Remember meForgot password?
    Log in with Twitter

article imageRare childhood disease linked to bacterium

By Tim Sandle     Oct 8, 2020 in Science
The rare childhood illness pediatric hydrocephalus (a form of fluid on the brain of a child) has been attributed to a bacterium. This new insight may lead to new treatments and it will further scientific understanding.
The disease hydrocephalus results in children needing to undergo neurosurgery. Researchers have long thought that the disease originates following after an infection. While the illness is manifest globally, the cases are highest within low- and middle-income countries located in sub-Saharan Africa.
Hydrocephalus refers to the build-up of fluid in the cavities (termed ventricles) located deep within the brain. The excess fluid increases the size of the ventricles and puts pressure on the brain. The main risk is brain damage and if the condition is left untreated, it is invariably fatal.
The video below explains more about the disease:
New medical research has found, based on samples of cerebrospinal fluid, that the condition is formed by a bacterial infection. The Ugandan research has also identified the microbe of concern. This was identified by an examination of a series of samples collected from 100 consecutive infant cases of the disease.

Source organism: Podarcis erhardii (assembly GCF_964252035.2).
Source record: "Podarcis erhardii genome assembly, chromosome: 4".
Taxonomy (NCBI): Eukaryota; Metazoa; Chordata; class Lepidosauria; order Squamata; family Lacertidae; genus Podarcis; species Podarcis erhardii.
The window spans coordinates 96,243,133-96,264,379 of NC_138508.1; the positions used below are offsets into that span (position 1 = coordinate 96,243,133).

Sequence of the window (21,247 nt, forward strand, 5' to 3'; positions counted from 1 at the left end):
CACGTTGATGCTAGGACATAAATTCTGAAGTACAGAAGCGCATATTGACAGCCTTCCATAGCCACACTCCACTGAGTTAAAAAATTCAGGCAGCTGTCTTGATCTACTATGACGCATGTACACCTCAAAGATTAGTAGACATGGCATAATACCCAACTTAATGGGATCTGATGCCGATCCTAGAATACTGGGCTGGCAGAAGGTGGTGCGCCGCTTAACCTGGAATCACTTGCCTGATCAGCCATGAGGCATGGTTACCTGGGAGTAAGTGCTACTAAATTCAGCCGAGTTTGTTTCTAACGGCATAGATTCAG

Genomic sequencing was used to identify the organism, and the outcome was to pinpoint the bacterium Paenibacillus thiaminolyticus. Based on this, the scientists hope to develop new, more sensitive tests for the condition.
The researchers found that the cell count of Paenibacillus was correlated with brain imaging scores,of the type used to measure the extent of hydrocephalus (and to assess the levels of immune cells), which detail the severity of an infection. The likelihood was confirmed by injecting the isolated organism into the brains of mice, and observing similar effects.
The research findings have been published in the journal Science Translational Medicine. The research finding is titled “Paenibacillus infection with frequent viral coinfection contributes to postinfectious hydrocephalus in Ugandan infants.”
More about pediatric hydrocephalus, Medical, Bacteria
Latest News
Top News